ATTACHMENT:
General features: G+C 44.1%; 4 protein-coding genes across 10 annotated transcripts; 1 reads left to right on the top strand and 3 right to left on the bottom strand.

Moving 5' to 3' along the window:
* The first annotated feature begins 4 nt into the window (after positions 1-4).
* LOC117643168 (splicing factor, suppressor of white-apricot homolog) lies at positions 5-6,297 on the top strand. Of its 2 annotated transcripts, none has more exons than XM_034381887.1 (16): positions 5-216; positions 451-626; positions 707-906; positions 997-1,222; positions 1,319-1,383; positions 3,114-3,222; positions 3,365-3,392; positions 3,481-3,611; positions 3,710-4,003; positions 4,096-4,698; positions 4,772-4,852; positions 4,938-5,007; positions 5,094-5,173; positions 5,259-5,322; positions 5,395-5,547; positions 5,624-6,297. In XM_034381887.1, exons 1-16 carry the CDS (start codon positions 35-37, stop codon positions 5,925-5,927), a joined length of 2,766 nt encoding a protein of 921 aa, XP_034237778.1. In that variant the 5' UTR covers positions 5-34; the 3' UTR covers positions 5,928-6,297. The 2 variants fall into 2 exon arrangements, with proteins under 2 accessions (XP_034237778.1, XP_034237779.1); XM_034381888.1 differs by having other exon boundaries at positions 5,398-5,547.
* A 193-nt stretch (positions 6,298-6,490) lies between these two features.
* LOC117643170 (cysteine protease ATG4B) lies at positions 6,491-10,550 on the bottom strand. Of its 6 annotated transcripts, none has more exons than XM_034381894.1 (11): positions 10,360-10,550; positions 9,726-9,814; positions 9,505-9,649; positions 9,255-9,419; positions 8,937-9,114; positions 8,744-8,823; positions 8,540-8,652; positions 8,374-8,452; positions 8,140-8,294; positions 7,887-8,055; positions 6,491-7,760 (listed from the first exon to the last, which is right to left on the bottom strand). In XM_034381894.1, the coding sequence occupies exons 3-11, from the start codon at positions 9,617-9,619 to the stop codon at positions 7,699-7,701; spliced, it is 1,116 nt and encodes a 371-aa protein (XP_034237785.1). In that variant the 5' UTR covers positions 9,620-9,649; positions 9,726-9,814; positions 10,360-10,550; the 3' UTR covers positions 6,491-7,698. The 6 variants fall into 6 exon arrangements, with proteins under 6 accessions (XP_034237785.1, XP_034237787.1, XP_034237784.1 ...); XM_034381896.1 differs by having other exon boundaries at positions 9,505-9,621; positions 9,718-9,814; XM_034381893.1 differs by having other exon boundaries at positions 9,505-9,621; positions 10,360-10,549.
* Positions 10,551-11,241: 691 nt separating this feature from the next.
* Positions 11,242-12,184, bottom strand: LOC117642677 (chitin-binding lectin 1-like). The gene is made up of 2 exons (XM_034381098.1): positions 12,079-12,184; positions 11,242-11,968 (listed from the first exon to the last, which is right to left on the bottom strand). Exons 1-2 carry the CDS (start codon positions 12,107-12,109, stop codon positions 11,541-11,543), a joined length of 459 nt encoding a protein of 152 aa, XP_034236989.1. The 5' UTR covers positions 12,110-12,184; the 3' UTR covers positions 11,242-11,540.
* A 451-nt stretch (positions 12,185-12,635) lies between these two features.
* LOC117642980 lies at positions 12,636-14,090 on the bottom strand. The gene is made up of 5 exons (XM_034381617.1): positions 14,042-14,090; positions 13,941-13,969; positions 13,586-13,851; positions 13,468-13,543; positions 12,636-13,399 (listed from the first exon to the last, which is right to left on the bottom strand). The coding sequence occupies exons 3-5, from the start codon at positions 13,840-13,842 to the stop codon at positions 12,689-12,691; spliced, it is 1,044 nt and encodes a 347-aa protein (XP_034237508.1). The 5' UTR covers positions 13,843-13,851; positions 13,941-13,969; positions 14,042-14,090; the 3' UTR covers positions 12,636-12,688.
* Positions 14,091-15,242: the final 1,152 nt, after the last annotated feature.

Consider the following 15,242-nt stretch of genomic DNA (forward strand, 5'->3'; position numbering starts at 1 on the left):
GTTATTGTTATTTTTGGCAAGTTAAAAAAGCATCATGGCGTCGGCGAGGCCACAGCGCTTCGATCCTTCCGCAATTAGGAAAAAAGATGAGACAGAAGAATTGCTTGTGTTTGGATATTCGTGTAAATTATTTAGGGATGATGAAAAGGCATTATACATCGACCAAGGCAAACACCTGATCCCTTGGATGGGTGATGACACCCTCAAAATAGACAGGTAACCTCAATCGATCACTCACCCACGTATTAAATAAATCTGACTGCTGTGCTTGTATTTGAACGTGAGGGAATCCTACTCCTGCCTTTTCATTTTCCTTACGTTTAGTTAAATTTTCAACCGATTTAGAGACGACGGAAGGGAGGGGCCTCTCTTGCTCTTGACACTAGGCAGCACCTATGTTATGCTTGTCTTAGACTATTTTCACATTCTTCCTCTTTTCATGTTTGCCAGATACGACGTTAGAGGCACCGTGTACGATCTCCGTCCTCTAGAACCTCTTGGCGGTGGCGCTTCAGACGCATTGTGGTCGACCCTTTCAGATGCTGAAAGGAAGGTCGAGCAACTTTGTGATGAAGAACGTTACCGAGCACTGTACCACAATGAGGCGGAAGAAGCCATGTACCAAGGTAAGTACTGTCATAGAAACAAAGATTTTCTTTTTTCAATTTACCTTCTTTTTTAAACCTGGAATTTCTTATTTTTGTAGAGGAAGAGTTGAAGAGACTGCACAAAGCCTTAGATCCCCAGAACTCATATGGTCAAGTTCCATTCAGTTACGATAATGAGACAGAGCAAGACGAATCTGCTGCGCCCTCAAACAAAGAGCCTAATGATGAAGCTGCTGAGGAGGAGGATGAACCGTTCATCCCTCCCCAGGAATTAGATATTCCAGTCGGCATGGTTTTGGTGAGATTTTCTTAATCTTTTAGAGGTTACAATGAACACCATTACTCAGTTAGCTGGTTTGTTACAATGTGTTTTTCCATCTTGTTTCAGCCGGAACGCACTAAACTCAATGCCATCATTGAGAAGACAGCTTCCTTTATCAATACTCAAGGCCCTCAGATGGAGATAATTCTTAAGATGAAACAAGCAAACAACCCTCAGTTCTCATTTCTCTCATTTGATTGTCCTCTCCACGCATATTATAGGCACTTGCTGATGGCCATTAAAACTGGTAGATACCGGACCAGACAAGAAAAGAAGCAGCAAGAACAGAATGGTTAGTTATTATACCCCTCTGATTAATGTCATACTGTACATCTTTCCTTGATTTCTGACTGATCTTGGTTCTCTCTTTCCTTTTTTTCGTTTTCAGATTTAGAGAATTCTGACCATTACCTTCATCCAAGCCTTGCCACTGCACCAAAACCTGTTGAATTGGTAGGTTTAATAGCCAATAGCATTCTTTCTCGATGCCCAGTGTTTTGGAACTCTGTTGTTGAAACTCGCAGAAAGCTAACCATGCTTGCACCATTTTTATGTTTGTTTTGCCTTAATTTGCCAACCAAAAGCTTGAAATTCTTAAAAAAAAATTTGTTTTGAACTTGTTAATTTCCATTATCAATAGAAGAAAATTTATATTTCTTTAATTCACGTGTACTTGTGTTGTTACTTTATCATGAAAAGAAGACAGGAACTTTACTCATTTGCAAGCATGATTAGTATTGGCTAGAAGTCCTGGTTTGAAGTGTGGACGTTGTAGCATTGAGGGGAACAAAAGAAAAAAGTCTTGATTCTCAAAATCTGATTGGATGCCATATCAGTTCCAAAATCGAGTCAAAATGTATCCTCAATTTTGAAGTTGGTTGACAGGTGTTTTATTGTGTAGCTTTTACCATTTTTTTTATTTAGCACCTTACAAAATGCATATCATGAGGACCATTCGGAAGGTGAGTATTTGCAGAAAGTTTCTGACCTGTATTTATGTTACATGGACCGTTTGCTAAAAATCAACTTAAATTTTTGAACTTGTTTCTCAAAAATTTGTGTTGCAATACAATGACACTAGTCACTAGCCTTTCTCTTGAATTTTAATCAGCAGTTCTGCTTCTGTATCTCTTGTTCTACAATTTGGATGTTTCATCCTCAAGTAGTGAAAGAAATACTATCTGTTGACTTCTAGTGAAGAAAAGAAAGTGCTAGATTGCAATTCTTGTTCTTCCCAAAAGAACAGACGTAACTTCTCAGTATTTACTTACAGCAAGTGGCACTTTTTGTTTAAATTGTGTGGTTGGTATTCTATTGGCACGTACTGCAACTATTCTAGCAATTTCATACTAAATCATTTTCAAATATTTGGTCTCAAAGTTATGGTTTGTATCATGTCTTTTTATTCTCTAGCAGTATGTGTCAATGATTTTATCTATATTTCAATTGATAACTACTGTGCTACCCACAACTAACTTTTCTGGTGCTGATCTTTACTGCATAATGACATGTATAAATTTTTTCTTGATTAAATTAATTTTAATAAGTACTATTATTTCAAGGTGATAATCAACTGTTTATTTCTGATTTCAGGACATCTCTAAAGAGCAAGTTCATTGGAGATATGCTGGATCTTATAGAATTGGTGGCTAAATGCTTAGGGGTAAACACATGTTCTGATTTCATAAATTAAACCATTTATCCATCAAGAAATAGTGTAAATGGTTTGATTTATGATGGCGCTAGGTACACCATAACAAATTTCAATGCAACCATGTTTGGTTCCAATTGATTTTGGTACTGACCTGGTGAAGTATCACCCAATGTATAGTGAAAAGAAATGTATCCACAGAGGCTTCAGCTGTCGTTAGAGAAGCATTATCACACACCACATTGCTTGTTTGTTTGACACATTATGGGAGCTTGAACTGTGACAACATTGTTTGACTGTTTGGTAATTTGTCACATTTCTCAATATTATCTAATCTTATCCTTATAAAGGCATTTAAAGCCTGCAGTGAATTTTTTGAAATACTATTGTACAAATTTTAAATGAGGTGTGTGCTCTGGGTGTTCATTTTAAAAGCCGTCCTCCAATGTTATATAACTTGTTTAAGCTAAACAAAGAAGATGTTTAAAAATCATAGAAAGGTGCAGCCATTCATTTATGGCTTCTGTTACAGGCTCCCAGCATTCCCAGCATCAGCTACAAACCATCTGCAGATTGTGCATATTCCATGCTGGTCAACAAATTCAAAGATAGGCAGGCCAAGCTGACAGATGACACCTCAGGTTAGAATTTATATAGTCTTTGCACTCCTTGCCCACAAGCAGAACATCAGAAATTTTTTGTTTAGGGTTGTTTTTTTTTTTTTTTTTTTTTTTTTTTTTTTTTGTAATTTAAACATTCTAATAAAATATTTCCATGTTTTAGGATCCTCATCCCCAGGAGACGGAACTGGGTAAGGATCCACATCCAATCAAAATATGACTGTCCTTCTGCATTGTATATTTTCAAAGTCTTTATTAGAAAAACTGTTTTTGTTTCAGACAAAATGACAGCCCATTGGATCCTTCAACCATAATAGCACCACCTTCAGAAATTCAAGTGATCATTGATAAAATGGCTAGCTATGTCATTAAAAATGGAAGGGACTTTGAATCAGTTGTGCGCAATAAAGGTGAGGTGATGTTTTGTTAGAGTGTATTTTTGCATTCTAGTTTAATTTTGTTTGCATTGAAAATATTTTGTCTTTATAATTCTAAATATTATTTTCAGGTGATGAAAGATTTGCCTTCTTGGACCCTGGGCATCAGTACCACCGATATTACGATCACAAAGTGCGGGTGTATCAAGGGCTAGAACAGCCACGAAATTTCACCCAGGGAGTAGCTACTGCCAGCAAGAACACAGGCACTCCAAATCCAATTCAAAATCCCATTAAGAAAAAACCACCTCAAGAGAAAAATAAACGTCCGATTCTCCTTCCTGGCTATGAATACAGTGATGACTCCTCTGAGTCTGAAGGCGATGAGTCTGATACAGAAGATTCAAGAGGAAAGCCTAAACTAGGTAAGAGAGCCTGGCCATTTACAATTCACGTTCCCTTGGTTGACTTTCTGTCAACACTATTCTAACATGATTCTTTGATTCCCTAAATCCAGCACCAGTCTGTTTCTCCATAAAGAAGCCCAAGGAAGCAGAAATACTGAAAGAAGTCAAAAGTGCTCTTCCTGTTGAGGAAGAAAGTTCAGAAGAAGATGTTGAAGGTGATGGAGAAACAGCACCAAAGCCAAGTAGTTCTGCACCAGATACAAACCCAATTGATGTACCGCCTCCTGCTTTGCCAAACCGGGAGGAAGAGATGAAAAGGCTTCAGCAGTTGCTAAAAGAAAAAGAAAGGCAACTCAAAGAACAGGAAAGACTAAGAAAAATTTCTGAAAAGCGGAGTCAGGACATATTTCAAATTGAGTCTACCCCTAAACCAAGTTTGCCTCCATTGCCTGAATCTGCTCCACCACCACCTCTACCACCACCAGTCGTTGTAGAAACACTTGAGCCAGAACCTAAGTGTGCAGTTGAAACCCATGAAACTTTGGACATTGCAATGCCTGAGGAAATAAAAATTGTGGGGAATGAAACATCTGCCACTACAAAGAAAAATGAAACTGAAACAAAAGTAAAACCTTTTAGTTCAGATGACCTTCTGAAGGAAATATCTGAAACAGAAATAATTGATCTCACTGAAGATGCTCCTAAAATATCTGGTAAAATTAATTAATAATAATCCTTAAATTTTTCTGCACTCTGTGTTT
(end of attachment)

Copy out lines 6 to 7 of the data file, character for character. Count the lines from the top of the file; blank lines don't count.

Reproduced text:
* LOC117643170 (cysteine protease ATG4B) lies at positions 6,491-10,550 on the bottom strand. Of its 6 annotated transcripts, none has more exons than XM_034381894.1 (11): positions 10,360-10,550; positions 9,726-9,814; positions 9,505-9,649; positions 9,255-9,419; positions 8,937-9,114; positions 8,744-8,823; positions 8,540-8,652; positions 8,374-8,452; positions 8,140-8,294; positions 7,887-8,055; positions 6,491-7,760 (listed from the first exon to the last, which is right to left on the bottom strand). In XM_034381894.1, the coding sequence occupies exons 3-11, from the start codon at positions 9,617-9,619 to the stop codon at positions 7,699-7,701; spliced, it is 1,116 nt and encodes a 371-aa protein (XP_034237785.1). In that variant the 5' UTR covers positions 9,620-9,649; positions 9,726-9,814; positions 10,360-10,550; the 3' UTR covers positions 6,491-7,698. The 6 variants fall into 6 exon arrangements, with proteins under 6 accessions (XP_034237785.1, XP_034237787.1, XP_034237784.1 ...); XM_034381896.1 differs by having other exon boundaries at positions 9,505-9,621; positions 9,718-9,814; XM_034381893.1 differs by having other exon boundaries at positions 9,505-9,621; positions 10,360-10,549.
* Positions 10,551-11,241: 691 nt separating this feature from the next.